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Synthetic Social Support: Theorizing Lay Health Worker Interventions

Gale, N.K. and Kenyon, S. and MacArthur, C. and Jolly, K. and Hope, Lucy (2018) Synthetic Social Support: Theorizing Lay Health Worker Interventions. Social Science & Medicine, 196. pp. 96-105. ISSN 0277-9536 Online: 0277-9536

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Abstract

Levels of social support are strongly associated with health outcomes and inequalities. The use of lay health workers (LHWs) has been suggested by policy makers across the world as an intervention to identify risks to health and to promote health, particularly in disadvantaged communities. However, there have been few attempts to theorize the work undertaken by LHWs to understand how interventions work. In this article, the authors present the concept of 'synthetic socialsupport' and distinguish it from the work of health professionals or the spontaneous social support received from friends and family. The authors provide new empirical data to illustrate the concept based on qualitative, observational research, using a novel shadowing method involving clinical and non-clinical researchers, on the everyday work of 'pregnancy outreach workers' (POWs) in Birmingham, UK. The service was being evaluated as part of a randomized controlled trial. These LHWs provided instrumental, informational, emotional and appraisal support to the women they worked with, which are all key components of social support. The social support was 'synthetic' because it was distinct from the support embedded in spontaneous social networks: it was non-reciprocal; it was offered on a strictly time-limited basis; the LHWs were accountable for the relationship, and the social networks produced were targeted rather than spontaneous. The latter two qualities of this synthetic form of social support may have benefits over spontaneous networks by improving the opportunities for the cultivation of new relationships (both strong and weak ties) outside the women's existing spontaneous networks that can have a positive impact on them and by offering a reliable source of health information and support in a chaotic environment. The concept of SSS can help inform policy makers about how deploying lay workers may enable them to achieve desired outcomes, specify their programme theories and evaluate accordingly. [Abstract copyright: Copyright © 2017 The Authors. Published by Elsevier Ltd.. All rights reserved.]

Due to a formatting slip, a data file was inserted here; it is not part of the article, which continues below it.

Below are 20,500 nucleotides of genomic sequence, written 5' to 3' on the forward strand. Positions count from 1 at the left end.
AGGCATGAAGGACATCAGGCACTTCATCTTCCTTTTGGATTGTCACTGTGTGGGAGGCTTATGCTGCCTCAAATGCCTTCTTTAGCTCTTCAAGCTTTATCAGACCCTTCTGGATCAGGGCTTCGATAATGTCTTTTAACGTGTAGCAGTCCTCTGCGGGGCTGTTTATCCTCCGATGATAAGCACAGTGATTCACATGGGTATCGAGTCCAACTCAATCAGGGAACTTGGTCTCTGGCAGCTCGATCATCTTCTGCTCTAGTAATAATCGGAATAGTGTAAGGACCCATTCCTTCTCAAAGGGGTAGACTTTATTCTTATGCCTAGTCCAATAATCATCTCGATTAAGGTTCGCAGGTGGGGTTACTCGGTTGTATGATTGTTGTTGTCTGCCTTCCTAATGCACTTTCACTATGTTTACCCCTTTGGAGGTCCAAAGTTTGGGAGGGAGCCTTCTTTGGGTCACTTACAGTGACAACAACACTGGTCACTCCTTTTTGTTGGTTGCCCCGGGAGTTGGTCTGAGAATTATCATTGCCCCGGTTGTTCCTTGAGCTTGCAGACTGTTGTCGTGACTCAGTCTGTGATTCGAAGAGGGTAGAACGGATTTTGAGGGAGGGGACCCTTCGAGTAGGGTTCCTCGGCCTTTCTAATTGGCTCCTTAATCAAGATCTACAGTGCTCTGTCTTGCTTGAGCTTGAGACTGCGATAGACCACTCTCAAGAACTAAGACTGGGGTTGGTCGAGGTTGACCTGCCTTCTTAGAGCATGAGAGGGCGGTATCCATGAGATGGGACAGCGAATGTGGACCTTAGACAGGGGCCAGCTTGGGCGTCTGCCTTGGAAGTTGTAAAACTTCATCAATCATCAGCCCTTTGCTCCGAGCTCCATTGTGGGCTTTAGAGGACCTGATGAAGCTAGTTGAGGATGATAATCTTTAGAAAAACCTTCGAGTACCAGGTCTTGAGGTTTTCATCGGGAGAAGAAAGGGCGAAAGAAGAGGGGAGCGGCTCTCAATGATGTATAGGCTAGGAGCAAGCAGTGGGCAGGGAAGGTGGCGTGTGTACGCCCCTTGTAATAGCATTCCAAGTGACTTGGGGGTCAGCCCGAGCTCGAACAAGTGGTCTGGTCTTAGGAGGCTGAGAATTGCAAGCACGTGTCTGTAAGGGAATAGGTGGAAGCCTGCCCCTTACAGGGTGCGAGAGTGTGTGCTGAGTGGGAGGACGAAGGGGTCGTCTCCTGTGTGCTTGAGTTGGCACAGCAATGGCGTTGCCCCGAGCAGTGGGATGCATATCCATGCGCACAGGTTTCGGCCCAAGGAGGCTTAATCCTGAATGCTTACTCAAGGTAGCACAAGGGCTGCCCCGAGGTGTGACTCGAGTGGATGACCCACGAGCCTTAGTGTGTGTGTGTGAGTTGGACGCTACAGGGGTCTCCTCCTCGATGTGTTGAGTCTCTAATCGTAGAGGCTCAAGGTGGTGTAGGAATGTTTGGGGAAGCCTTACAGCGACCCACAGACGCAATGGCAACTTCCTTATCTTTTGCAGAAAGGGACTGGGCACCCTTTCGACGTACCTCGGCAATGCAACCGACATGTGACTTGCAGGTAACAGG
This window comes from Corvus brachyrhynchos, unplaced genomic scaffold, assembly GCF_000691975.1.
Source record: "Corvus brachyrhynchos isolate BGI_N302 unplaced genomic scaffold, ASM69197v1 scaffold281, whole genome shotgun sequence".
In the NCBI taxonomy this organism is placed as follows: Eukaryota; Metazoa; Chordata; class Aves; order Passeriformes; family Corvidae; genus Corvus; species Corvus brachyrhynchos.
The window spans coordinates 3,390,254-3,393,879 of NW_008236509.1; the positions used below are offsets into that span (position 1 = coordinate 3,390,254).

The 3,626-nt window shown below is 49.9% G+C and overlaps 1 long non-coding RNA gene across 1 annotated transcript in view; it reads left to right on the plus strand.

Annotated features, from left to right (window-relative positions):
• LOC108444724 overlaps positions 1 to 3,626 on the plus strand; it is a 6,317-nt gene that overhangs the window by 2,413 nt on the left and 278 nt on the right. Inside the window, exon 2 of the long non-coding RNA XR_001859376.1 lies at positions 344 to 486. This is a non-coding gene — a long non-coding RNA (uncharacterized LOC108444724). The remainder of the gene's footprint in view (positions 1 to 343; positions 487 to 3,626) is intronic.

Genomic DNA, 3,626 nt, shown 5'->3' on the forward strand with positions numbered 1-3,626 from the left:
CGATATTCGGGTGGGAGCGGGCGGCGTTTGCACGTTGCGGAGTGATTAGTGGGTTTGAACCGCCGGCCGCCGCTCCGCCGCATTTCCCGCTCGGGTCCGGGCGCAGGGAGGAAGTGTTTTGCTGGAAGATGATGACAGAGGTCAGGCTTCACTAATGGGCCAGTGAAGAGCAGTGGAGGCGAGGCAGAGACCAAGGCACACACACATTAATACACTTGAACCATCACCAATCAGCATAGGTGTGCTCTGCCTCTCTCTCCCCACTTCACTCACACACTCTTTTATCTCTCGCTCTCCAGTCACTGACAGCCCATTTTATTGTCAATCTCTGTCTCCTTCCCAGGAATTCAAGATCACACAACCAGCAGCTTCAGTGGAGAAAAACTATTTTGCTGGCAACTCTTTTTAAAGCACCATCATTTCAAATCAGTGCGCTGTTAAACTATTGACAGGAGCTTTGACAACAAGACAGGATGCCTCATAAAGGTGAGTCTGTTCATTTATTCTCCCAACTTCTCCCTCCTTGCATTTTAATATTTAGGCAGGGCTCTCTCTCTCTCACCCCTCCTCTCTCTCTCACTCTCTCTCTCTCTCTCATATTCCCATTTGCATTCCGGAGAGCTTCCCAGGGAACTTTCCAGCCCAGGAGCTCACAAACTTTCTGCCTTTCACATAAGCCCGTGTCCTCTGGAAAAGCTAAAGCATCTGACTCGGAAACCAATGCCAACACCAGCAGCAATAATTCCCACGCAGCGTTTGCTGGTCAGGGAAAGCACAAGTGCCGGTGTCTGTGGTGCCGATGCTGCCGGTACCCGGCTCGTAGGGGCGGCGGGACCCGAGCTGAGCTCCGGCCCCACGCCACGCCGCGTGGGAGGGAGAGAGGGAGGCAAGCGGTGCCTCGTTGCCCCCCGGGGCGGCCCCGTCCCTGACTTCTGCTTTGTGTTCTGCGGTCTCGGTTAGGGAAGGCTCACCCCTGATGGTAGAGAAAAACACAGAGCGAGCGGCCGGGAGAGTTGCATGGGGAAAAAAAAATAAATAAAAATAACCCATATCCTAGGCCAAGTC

Item Type: Article
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Uncontrolled Keywords: health policy, lay health workers, postnatal depression, pregnancy, risk work, social support
Subjects: B Philosophy. Psychology. Religion > BF Psychology
R Medicine > RG Gynecology and obstetrics
Divisions: Academic Departments > Institute of Health and Society
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SWORD Depositor: Prof. Pub Router
Depositing User: Lucy Hope
Date Deposited: 05 Dec 2017 10:30
Last Modified: 05 Dec 2017 11:14
URI: https://eprints.worc.ac.uk/id/eprint/6174

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